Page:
Ecological Limit for Population

A society's population is supported by its economy, and a population's ecological limit is therefore tied to the economy's ecological limit.

For this reason, a population cannot expand beyond the point where the economy exhausts its lowest environmental budget. This statement can be clarified with the help of the following figure.

A population's ecological limit
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For a given average per capita rate of consumption (Q/P), the economy's ecological limit determines the population's ecological limit.

In this graph the independent variable is the population level on the horizontal axis. The vertical axis represents the economy's total outputs per unit of time. Moving up and down this axis thus represents changes in the economy's scale.

For simplicity, the model assumes that there is no trade, which means that all outputs are locally consumed.

The sloping line depicts the average per capita rate of consumption. It is assumed that ENL's principles have been applied, and that this consumption represents target output quantities that have been equitably distributed.

Further, ecological efficiencies have been maximized, and the economy's ecological limit is therefore as high as can be currently achieved.

As the slope of this line increases (rotates up), the economy's scale increases for a given population level, and average consumption therefore goes up. As the slope decreases (rotates down), the scale decreases and the average goes down.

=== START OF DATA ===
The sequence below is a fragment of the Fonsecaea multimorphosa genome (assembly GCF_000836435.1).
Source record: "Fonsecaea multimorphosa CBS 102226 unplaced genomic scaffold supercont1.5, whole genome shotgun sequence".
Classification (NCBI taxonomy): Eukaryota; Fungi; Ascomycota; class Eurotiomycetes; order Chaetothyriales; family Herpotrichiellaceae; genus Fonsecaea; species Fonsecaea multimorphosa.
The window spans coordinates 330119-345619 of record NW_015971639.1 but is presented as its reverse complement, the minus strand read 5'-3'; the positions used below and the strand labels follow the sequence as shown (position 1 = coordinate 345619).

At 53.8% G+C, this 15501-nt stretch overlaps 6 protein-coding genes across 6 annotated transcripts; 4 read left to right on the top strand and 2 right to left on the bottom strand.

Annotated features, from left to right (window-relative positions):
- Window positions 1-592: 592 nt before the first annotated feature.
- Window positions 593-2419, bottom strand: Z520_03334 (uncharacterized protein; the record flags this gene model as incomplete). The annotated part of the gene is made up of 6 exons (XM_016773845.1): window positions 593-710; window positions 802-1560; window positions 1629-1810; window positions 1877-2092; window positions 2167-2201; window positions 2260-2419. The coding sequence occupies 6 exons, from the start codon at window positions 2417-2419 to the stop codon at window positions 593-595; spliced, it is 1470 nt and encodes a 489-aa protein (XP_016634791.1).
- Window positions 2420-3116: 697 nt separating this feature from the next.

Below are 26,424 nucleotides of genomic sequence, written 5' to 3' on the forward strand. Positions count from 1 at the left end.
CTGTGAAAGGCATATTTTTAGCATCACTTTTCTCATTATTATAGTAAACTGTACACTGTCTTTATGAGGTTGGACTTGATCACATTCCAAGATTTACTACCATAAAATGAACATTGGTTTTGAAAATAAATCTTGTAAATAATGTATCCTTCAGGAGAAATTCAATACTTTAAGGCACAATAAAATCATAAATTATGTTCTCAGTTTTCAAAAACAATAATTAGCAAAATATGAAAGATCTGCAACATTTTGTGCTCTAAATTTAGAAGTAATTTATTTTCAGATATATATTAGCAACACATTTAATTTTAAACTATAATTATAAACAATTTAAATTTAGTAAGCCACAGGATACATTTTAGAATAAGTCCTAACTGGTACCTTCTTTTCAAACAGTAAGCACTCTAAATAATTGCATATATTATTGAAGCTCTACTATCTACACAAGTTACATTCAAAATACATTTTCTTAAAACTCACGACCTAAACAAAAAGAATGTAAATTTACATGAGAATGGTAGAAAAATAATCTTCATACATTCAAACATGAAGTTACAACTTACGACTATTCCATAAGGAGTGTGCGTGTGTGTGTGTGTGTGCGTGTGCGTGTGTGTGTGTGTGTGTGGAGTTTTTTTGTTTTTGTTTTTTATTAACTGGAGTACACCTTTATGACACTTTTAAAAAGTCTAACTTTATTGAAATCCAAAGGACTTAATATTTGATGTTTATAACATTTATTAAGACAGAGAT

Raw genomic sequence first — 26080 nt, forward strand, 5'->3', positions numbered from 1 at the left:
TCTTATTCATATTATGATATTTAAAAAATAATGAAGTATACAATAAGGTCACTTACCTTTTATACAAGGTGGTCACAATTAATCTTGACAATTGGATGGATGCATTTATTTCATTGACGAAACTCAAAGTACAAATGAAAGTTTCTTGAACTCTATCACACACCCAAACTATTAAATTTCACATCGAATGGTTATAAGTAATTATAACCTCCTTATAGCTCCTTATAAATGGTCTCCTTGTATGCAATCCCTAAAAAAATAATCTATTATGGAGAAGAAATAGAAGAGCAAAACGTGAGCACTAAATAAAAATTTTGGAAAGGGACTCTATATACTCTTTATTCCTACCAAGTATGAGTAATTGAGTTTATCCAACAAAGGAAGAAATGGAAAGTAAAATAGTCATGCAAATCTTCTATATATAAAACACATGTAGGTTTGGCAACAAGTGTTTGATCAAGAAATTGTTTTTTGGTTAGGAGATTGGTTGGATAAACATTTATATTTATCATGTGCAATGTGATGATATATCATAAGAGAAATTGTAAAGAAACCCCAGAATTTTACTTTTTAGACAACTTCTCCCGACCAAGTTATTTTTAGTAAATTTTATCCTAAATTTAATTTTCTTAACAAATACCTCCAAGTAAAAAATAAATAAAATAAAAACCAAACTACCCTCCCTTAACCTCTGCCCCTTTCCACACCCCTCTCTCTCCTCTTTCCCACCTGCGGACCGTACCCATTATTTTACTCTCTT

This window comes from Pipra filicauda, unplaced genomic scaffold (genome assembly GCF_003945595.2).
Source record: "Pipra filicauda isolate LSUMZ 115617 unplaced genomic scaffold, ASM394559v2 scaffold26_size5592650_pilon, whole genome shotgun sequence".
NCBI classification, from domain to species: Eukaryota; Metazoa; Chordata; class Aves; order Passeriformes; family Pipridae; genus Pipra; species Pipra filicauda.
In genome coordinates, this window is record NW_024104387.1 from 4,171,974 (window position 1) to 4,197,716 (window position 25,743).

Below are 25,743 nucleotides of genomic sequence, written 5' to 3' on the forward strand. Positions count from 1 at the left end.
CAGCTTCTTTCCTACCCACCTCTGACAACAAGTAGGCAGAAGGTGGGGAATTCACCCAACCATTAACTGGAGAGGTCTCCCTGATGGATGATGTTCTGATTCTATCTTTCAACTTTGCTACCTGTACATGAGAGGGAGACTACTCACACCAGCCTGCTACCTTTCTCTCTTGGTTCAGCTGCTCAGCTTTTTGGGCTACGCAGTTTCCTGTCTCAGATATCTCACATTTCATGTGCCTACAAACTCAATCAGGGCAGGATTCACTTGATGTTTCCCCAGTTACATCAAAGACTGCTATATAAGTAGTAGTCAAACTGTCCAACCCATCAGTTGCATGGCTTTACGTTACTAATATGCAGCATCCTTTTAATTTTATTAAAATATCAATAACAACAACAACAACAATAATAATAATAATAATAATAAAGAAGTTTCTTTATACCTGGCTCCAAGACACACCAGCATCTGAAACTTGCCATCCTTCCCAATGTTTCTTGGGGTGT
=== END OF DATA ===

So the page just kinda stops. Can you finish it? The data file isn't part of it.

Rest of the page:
The line thus relates a specific population level such as P1 to a specific economic scale such as S1.

As population increases from P1 the economy's scale increases from S1. When the scale reaches its ecological limit, the population has reached its ecological limit.

Any further increases in population would be impermissible by ENL principles because the economy would contribute to global overshoot.

Note that a higher consumption rate, and thus a steeper slope, would cause this ecological limit to be reached more quickly. Thus, the higher the consumption rate, the lower the sustainable population, and vice versa.

This model addresses all three of the factors underlying overshoot: population, per-capita consumption, and ecological efficiencies. It could therefore be used as the basis of ENL's overshoot model. However, per-capita consumption is represented here by the slope of a line, which is difficult for most people to intuitively grasp.

A different model has therefore been chosen a to deal with the overshoot issue — one that more clearly represents the three critical overshoot factors.

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